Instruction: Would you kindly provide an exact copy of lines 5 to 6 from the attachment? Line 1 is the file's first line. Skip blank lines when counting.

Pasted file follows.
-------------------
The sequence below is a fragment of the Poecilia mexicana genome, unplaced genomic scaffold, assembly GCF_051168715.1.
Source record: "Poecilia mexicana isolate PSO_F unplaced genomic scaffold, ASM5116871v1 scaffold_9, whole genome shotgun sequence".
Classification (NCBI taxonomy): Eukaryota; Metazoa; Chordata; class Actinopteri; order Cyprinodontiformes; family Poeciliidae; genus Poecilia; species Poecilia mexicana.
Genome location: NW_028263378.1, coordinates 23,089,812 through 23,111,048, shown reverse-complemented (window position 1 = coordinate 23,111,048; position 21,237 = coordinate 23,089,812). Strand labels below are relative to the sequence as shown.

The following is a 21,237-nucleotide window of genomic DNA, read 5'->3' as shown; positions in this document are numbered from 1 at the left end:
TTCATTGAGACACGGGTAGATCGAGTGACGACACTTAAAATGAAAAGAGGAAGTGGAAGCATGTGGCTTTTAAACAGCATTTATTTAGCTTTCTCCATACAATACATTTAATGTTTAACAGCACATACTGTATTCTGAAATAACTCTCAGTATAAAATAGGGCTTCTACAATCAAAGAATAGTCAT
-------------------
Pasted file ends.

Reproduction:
The following is a 21,237-nucleotide window of genomic DNA, read 5'->3' as shown; positions in this document are numbered from 1 at the left end:
TTCATTGAGACACGGGTAGATCGAGTGACGACACTTAAAATGAAAAGAGGAAGTGGAAGCATGTGGCTTTTAAACAGCATTTATTTAGCTTTCTCCATACAATACATTTAATGTTTAACAGCACATACTGTATTCTGAAATAACTCTCAGTATAAAATAGGGCTTCTACAATCAAAGAATAGTCAT